P&I: Do you think the SECURE Act’s provision for having lifetime income disclosures/statements can help demystify the complexity around annuities?
Notto: Again, communication is key. For example, some of the interesting guaranteed lifetime income products in the marketplace today can be complicated, so it’s really critical to help people understand how those options work. The SECURE Act says participant statements must include, based on the participant’s current account balance, an estimate of the monthly single or joint life annuity. It also requires the Department of Labor to provide model disclosures and guidance on the assumptions plans can use. Of course, it’s good to encourage people to start focusing on income at retirement rather than looking at their account balance today, but it also could be a double-edged sword. For a younger, new employee with a very low account balance, basing the lifetime income disclosure on her current account balance will show a very small monthly annuity. Could that be a disincentive to participants? We’re hoping the DOL guidance will allow projections of future contributions to be taken into account as well, so that the monthly annuity will not look so puny.
Soifer: I don’t think these lifetime income disclosures are going to demystify the complexity around annuities. For that to happen, you really need some help from the insurance companies who realize that annuities have historically been rather complex. Some are recognizing that simplicity is important and are looking into delivering that benefit in a way that’s easier to understand and to implement. The SECURE Act gives them extra incentive to get this right.
Jones: If you put a number of the SECURE Act’s provisions together — open MEPs, lifetime income safe harbors and those provisions, further automation — all those working together can lead to better solutions and better outcomes for people. The steerage toward lifetime income decision support tools will allow people to make the decisions around that. The SECURE Act has created a canvas, if you will, [so] that these provisions can be pulled together with great solutions in the marketplace and produce much better outcomes: Aon’s modeling shows a 15% to 20% or greater improvement in retirement outcomes.
I would add that the lifetime income disclosures are a good step, but by themselves won’t produce a significant change in behavior. It must be paired with innovative products offered within plans and some automation to steer or default participants into options that provide a more secure form of lifetime income. So the changes in behaviors will be based on, frankly, great plan design and great plan offerings that come together to ultimately produce great outcomes from a retirement-security perspective.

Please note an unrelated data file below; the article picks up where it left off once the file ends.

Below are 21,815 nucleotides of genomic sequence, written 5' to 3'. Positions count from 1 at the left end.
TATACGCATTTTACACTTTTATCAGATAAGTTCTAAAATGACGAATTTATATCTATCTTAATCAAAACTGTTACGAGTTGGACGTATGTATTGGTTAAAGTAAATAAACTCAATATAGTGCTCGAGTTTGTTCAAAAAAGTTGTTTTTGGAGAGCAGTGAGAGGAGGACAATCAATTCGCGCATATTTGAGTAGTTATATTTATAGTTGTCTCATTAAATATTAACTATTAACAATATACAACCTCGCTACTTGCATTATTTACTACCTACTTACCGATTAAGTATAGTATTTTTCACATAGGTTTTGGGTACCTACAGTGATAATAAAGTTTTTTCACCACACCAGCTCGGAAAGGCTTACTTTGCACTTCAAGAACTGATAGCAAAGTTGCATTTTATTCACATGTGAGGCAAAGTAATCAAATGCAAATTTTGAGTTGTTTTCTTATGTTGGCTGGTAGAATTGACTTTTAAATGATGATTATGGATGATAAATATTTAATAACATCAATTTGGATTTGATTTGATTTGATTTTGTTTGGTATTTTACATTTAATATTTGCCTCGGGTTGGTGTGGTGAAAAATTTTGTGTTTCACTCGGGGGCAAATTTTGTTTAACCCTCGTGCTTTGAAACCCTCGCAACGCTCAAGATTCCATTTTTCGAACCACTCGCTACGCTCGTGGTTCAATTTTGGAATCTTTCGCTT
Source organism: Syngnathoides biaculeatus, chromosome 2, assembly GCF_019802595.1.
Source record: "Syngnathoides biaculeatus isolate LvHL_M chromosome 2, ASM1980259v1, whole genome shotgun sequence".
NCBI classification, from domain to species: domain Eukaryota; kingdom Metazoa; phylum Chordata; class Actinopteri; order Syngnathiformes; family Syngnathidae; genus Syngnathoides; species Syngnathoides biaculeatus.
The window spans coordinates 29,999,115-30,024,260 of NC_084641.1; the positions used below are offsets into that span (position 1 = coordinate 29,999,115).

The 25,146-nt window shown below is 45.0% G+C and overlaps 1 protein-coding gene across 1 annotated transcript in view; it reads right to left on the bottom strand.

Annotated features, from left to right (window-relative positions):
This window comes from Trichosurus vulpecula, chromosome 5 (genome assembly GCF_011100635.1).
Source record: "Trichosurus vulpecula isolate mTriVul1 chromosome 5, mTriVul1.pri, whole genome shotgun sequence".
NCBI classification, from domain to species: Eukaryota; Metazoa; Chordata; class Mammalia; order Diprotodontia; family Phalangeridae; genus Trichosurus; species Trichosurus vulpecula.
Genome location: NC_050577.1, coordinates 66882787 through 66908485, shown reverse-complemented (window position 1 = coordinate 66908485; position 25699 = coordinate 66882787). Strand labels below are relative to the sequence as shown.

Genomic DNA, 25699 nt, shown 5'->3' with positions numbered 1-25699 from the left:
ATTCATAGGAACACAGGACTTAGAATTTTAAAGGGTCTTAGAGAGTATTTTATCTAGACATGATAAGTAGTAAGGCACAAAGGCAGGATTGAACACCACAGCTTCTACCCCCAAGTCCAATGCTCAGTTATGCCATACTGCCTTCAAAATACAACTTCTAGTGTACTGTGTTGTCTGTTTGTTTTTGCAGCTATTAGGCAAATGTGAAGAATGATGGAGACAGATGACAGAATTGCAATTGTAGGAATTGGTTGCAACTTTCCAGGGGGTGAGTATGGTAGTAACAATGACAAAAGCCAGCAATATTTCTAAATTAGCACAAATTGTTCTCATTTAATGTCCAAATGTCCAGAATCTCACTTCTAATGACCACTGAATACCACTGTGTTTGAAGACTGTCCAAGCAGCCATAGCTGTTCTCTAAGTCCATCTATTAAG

P&I: Many plan sponsors have been cautious about adopting more modern approaches to plan design, for fiduciary reasons or because of other concerns. Will the SECURE Act be a catalyst for plans to take bolder steps?
Soifer: It certainly should be. It gives plan sponsors comfort around some of the concepts, specifically around financial guarantees and insurance, that they’ve been looking for. Anytime something is new, it takes a while to get comfortable with. Look at target-date funds: pre-PPA, we had around $6 billion in target-date funds; now we have $300 billion all over the world. Initially, target-date funds were new, people were unsure about using [them], but at the end of the day, it was the right answer for the vast majority of folks. I think it will be similar with lifetime income and other financial guarantees. The more they familiarize themselves with lifetime income and the impact it can have on retirement, the more comfortable they will become with the concept. As for plan sponsors exploring what the act brings to their plan, we believe that being a good fiduciary means considering the modern approaches to plan design, to glidepath construction and better outcomes that align with what your participants need.
Notto: One way the SECURE Act could be a catalyst to take bolder steps would be the fiduciary safe harbor for lifetime income. Now that’s not a complete 100% safe harbor. It only protects fiduciaries in the event that the insurer that was selected to provide the in-plan annuity becomes insolvent or can’t honor its obligations under the annuity contract. The plan sponsor still has the fiduciary obligation to determine that the annuity is appropriate, in the best interest of participants and also that the fees are reasonable. The SECURE Act will prompt additional conversations about in-plan, lifetime income solutions — which could be a guaranteed product or some other type of product, like a managed payout fund or other market-based solution.
Also, the SECURE Act eliminates one of the obstacles for plan sponsors to include these guaranteed lifetime income products by allowing individuals to preserve their accrued benefit by transferring the investment to another plan or individual retirement account if the product is no longer available in the plan. For example, this could occur if the plan sponsor changes to a new record keeper that can’t support the product.
Jones: Yes, I would agree. During the Aon webinar on the SECURE Act for plan sponsors, one question we asked was why they would find open MEPs to be appealing. Of the four possible answers, the most popular one, cited by 37%, was the chance to further outsource responsibility, including fiduciary responsibility. The other three choices were greater access to retirement plan coverage; to gain greater scale via greater purchasing power and pooling assets to ultimately decrease fees; and the ability to further rely on experts.
The other thing I’d add is that lifetime income is not uncharted territory from the perspective of pension risk transfer in the defined benefit pension space. We, and others, help clients shift literally billions of dollars of retirement liability and annuity coverage from their plans to the insurance industry. There’s fiduciary obligation and expertise associated with that shift, as they select the safest available annuity provider. So the reliance on the insurance industry to help with retirement security is already in play in the broad retirement plan space for employers.
P&I: What are some initial concerns around the new act’s provisions you’re hearing from your plan sponsor clients?
Jones: There doesn’t seem to be anything that’s immediate for many organizations, and they’re seeing how the market evolves on some of these provisions. There will certainly be employers interested in adopting things sooner rather than later. But it will take a modest amount of time for these things to evolve and for the industry and plan sponsors to react to the SECURE Act. I feel it’s good that this can be done in a reasoned and a well-thought-through process.